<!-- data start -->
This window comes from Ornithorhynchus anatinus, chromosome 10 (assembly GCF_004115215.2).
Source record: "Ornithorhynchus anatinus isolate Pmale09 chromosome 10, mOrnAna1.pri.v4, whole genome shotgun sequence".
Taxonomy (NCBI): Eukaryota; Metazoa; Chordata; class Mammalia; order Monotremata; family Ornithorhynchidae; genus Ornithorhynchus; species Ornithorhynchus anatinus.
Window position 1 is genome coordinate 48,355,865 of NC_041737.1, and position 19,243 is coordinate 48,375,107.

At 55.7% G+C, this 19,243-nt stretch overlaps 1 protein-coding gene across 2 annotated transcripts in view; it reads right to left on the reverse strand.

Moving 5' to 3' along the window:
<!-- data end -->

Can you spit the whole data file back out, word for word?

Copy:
This window comes from Ornithorhynchus anatinus, chromosome 10 (assembly GCF_004115215.2).
Source record: "Ornithorhynchus anatinus isolate Pmale09 chromosome 10, mOrnAna1.pri.v4, whole genome shotgun sequence".
Taxonomy (NCBI): Eukaryota; Metazoa; Chordata; class Mammalia; order Monotremata; family Ornithorhynchidae; genus Ornithorhynchus; species Ornithorhynchus anatinus.
Window position 1 is genome coordinate 48,355,865 of NC_041737.1, and position 19,243 is coordinate 48,375,107.

At 55.7% G+C, this 19,243-nt stretch overlaps 1 protein-coding gene across 2 annotated transcripts in view; it reads right to left on the reverse strand.

Moving 5' to 3' along the window: